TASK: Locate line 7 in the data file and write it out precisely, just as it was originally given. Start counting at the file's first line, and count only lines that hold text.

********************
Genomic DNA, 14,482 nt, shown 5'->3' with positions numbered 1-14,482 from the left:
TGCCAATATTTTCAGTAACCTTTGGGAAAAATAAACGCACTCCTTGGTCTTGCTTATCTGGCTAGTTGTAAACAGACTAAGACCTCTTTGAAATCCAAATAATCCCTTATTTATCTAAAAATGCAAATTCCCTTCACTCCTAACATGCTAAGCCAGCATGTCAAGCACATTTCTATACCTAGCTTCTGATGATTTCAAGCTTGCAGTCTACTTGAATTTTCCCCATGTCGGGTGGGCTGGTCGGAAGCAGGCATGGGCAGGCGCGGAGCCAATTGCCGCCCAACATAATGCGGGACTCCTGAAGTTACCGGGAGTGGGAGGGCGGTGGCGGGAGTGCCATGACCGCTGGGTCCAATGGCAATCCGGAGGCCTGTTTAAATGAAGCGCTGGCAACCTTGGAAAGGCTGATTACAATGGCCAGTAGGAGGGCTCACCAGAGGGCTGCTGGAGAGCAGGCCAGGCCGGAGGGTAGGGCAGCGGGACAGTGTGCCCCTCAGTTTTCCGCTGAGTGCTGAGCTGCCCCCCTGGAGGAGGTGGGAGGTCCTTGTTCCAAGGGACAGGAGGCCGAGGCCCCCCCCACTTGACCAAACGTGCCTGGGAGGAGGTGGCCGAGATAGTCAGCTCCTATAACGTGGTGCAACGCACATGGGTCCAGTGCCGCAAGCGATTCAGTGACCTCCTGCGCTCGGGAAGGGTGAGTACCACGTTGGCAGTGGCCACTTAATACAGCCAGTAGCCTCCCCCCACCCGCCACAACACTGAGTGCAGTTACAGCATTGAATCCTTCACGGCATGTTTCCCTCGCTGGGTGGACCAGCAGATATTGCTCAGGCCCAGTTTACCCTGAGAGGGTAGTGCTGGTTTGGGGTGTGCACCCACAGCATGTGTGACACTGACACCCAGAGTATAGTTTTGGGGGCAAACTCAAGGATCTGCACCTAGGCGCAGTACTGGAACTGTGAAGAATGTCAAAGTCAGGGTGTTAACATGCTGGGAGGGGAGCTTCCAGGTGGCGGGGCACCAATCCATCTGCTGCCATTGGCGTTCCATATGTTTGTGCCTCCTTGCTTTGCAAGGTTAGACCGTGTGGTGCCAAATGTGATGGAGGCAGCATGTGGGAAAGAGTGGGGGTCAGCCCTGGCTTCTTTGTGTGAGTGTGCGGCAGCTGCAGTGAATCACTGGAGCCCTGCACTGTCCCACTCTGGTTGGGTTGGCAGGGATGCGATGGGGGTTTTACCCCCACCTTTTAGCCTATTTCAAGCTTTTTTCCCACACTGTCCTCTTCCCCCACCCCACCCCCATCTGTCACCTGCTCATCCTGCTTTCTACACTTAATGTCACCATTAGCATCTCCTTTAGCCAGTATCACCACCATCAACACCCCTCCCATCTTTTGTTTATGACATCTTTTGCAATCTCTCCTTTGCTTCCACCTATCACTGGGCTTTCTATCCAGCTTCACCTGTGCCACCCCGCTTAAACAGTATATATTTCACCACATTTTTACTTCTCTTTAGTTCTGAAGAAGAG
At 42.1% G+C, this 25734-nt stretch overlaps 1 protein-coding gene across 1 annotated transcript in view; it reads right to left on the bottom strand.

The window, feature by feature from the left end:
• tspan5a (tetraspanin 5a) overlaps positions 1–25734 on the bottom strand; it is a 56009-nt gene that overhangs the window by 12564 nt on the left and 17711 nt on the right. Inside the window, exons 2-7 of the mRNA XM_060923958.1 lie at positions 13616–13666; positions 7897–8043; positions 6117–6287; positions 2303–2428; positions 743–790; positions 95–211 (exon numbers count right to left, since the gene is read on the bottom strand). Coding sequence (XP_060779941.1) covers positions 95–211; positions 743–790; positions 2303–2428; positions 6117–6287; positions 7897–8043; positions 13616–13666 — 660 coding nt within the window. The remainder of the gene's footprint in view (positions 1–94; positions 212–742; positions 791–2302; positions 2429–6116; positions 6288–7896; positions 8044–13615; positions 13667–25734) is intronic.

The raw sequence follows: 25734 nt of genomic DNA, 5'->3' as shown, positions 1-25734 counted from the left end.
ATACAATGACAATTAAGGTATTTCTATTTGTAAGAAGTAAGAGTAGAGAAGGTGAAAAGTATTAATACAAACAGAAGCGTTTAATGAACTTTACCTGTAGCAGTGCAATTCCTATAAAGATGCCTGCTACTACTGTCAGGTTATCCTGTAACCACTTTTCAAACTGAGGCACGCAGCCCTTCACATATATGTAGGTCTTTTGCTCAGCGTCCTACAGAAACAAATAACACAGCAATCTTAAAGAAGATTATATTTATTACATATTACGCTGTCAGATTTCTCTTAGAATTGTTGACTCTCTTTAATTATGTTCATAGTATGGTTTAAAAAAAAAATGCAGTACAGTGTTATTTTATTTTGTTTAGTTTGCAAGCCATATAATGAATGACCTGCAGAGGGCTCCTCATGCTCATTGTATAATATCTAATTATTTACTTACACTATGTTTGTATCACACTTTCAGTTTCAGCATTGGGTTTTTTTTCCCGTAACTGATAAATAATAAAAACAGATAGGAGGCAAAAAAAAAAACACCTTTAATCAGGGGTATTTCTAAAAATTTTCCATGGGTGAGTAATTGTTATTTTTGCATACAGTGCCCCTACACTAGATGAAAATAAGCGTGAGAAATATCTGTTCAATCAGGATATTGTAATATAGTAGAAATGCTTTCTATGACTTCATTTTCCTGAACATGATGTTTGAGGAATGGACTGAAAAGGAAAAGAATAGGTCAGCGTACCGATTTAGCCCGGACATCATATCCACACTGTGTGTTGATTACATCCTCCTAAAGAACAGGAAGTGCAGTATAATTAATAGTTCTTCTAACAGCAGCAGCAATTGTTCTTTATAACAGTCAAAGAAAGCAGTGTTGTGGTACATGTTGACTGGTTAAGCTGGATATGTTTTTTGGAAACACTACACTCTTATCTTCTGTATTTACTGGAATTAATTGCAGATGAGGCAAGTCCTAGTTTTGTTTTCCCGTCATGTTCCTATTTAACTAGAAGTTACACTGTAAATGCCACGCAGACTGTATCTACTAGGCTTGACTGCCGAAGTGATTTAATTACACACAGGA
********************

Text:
ATACAATGACAATTAAGGTATTTCTATTTGTAAGAAGTAAGAGTAGAGAAGGTGAAAAGTATTAATACAAACAGAAGCGTTTAATGAACTTTACCTGTAGCAGTGCAATTCCTATAAAGATGCCTGCTACTACTGTCAGGTTATCCTGTAACCACTTTTCAAACTGAGGCACGCAGCCCTTCACATATATGTAGGTCTTTTGCTCAGCGTCCTACAGAAACAAATAACACAGCAATCTTAAAGAAGATTATATTTATTACATATTACGCTGTCAGATTTCTCTTAGAATTGTTGACTCTCTTTAATTATGTTCATAGTATGGTTTAAAAAAAAAATGCAGTACAGTGTTATTTTATTTTGTTTAGTTTGCAAGCCATATAATGAATGACCTGCAGAGGGCTCCTCATGCTCATTGTATAATATCTAATTATTTACTTACACTATGTTTGTATCACACTTTCAGTTTCAGCATTGGGTTTTTTTTCCCGTAACTGATAAATAATAAAAACAGATAGGAGGCAAAAAAAAAAACACCTTTAATCAGGGGTATTTCTAAAAATTTTCCATGGGTGAGTAATTGTTATTTTTGCATACAGTGCCCCTACACTAGATGAAAATAAGCGTGAGAAATATCTGTTCAATCAGGATATTGTAATATAGTAGAAATGCTTTCTATGACTTCATTTTCCTGAACATGATGTTTGAGGAATGGACTGAAAAGGAAAAGAATAGGTCAGCGTACCGATTTAGCCCGGACATCATATCCACACTGTGTGTTGATTACATCCTCCTAAAGAACAGGAAGTGCAGTATAATTAATAGTTCTTCTAACAGCAGCAGCAATTGTTCTTTATAACAGTCAAAGAAAGCAGTGTTGTGGTACATGTTGACTGGTTAAGCTGGATATGTTTTTTGGAAACACTACACTCTTATCTTCTGTATTTACTGGAATTAATTGCAGATGAGGCAAGTCCTAGTTTTGTTTTCCCGTCATGTTCCTATTTAACTAGAAGTTACACTGTAAATGCCACGCAGACTGTATCTACTAGGCTTGACTGCCGAAGTGATTTAATTACACACAGGA